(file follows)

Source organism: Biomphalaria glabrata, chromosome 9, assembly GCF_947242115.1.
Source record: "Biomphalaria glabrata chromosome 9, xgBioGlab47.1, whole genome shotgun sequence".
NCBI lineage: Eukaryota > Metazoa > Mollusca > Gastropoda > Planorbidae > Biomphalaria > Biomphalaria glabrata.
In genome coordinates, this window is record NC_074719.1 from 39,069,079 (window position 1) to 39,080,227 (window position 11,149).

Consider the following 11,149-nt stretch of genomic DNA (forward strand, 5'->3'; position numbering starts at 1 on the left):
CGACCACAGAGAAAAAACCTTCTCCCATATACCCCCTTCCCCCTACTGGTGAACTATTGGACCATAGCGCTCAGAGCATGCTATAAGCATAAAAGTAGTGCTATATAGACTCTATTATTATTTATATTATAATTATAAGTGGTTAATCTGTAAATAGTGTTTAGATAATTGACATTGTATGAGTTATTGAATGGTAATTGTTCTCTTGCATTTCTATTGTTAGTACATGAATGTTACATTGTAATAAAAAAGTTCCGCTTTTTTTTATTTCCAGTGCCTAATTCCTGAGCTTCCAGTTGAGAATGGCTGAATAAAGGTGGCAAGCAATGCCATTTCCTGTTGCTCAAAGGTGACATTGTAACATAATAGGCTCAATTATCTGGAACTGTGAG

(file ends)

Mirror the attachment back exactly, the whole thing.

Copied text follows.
Source organism: Biomphalaria glabrata, chromosome 9, assembly GCF_947242115.1.
Source record: "Biomphalaria glabrata chromosome 9, xgBioGlab47.1, whole genome shotgun sequence".
NCBI lineage: Eukaryota > Metazoa > Mollusca > Gastropoda > Planorbidae > Biomphalaria > Biomphalaria glabrata.
In genome coordinates, this window is record NC_074719.1 from 39,069,079 (window position 1) to 39,080,227 (window position 11,149).

Consider the following 11,149-nt stretch of genomic DNA (forward strand, 5'->3'; position numbering starts at 1 on the left):
CGACCACAGAGAAAAAACCTTCTCCCATATACCCCCTTCCCCCTACTGGTGAACTATTGGACCATAGCGCTCAGAGCATGCTATAAGCATAAAAGTAGTGCTATATAGACTCTATTATTATTTATATTATAATTATAAGTGGTTAATCTGTAAATAGTGTTTAGATAATTGACATTGTATGAGTTATTGAATGGTAATTGTTCTCTTGCATTTCTATTGTTAGTACATGAATGTTACATTGTAATAAAAAAGTTCCGCTTTTTTTTATTTCCAGTGCCTAATTCCTGAGCTTCCAGTTGAGAATGGCTGAATAAAGGTGGCAAGCAATGCCATTTCCTGTTGCTCAAAGGTGACATTGTAACATAATAGGCTCAATTATCTGGAACTGTGAG